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Killing SMB1: How to Manage Windows Servers After WannaCry

Vulnerability Remediation

In May 2017, the WannaCry vulnerability caught the IT world by surprise. In the blink of an eye, an estimated 200,000 computers worldwide were infected with crippling ransomware. The attack exploited a vulnerability in the antiquated version 1 of Server Message Block (SMB), a critical remote service and file sharing protocol for Windows servers.

In the enterprise, IT and cloud world, the ripple effect of WannaCry is still being felt to this day. For years, many IT organizations and vendors have been heavily relying on SMB as a way of interacting with servers and connected devices. With SMBv1 being the simplest and most ubiquitous version of SMB, much of that use is based on this flawed version. As server administrators and executives around the world now rush to eradicate all use of SMBv1 from their environments, they are faced with the challenge of maintaining their SMB-based management capabilities intact.

The Challenge with Replacing SMBv1

Jetpatch has been using SMB for several years now, as one of several methods for interacting with managed servers. SMB has been an important ingredient in our adaptive, multi-protocol communication archiecture. Using it in our communication stack is part of why Intigua has been able to achieve extremely high success rates at automating IT tasks. In particular, it is one of the keys to Intigua’s success at complete lifecycle management of server tool agents.

The Jetpatch engineering team has long been aware of the obsoleteness of SMBv1, but was faced with lack of alternatives available in Java – the programming language and ecosystem used in our software. At the time WannaCry broke out, Jetpatch was already in the process of evaluating replacement options, focusing on options outside of the Java ecosystem which required more complex integration. As we learned of WannaCry and its impact on enterprise security, we doubled our efforts on this project, and worked intensively on multiple alternatives.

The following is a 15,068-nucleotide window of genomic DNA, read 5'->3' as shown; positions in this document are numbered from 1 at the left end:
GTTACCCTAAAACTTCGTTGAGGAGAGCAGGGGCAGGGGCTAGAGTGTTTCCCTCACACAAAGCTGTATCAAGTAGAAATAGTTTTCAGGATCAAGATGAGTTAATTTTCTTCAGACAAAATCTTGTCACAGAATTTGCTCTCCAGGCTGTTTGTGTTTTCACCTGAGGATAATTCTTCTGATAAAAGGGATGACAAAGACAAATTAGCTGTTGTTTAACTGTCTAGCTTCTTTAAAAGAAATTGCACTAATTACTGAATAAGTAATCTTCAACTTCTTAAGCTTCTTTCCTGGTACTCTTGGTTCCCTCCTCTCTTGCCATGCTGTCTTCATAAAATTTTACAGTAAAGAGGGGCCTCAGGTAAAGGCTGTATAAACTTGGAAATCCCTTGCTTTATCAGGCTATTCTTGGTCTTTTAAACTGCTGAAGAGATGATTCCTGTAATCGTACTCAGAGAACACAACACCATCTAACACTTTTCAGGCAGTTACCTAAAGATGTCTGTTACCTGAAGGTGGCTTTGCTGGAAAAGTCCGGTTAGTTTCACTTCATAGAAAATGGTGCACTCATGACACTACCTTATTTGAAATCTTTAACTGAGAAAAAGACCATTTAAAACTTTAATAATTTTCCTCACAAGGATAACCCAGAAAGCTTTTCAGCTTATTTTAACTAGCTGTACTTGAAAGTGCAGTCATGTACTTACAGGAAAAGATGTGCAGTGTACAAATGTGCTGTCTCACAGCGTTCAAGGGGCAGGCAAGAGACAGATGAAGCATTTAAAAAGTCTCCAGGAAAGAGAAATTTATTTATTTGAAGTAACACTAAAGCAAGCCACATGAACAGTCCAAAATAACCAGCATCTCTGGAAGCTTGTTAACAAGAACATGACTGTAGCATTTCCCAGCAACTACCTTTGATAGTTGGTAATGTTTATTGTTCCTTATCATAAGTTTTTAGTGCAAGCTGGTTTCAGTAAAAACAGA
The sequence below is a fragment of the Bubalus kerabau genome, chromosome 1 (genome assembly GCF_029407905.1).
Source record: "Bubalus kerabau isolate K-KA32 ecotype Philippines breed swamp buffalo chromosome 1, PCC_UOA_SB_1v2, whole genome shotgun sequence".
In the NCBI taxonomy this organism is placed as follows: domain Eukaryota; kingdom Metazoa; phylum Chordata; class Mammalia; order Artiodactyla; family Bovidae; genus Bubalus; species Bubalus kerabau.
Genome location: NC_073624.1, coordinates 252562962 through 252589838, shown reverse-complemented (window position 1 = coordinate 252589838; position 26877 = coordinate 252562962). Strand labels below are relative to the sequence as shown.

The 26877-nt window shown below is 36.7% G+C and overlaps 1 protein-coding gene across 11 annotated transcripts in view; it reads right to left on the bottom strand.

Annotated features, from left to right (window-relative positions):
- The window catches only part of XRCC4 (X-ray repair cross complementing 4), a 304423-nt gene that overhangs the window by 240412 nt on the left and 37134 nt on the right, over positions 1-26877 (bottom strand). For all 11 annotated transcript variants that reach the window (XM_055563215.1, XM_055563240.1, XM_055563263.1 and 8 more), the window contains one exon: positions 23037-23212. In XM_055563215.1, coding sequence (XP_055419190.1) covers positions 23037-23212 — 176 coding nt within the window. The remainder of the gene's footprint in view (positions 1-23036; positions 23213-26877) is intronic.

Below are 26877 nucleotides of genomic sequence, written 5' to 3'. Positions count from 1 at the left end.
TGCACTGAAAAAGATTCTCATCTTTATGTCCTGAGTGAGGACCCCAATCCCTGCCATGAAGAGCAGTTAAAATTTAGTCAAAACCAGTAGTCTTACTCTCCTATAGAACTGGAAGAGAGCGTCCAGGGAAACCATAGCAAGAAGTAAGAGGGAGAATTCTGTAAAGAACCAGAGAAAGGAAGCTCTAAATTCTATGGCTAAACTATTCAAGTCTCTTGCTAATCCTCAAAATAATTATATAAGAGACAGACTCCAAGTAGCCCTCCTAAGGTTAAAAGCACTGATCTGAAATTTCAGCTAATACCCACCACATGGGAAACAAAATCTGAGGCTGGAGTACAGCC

Finding the Right Alternatives

By the time of our release 3.6, just a few weeks after the initial outbreak of WannaCry, we were able to introduce not one but two distinct alternatives to our previous use of SMBv1: Firstly, we added the WinRM protocol to our stack of supported management protocols. WinRM is a more recent Windows management protocol than SMB, based on a Web Services (WS) approach. It is not quite as powerful as SMB, and some pre-requisite configuration is needed inside each managed server, but nevertheless it is an important addition to the Jetpatch communication toolbox.

The second capability was more challenging to add, but (unsurprisingly) turned out to be more popular among our customers: We were finally able to add SMBv2 protocol support natively into our Java server. This was made possible by the quick emergence of a new open-source Java SMB library named smbj. This library is still very young and quickly evolving, posing a serious challenge in testing its stability and suitablity for our needs. But using our large-scale, real-world-like testing lab, along with our past investment in test automation and stress-testing infrastructure, we were able to ensure that the library is indeed stable. Where we did find some issues, the open-source development model of smbj allowed us not only to identify them in the library code, but also to contribute our own fixes and functional improvements back to the library. As a result, we were able not only to build a robust solution for Intigua and its customers, but also to provide our modest contribution to the Java community in general as it is moving away from SMBv1.

What’s Next

Finally, before the new Jetpatch version was officially released, we asked some of our customers to check it out in their environments and report their experience. We were thrilled to find out that not only was everything working perfectly, but customers were mindful and appreciative of the effort we made to deliver a timely solution to a pressing security concern. As part of our ongoing commitment to customer value and security, and as SMBv3 solutions become available in the Java community, we plan to upgrade to that version of the protocol next.

Oran Epelbaum
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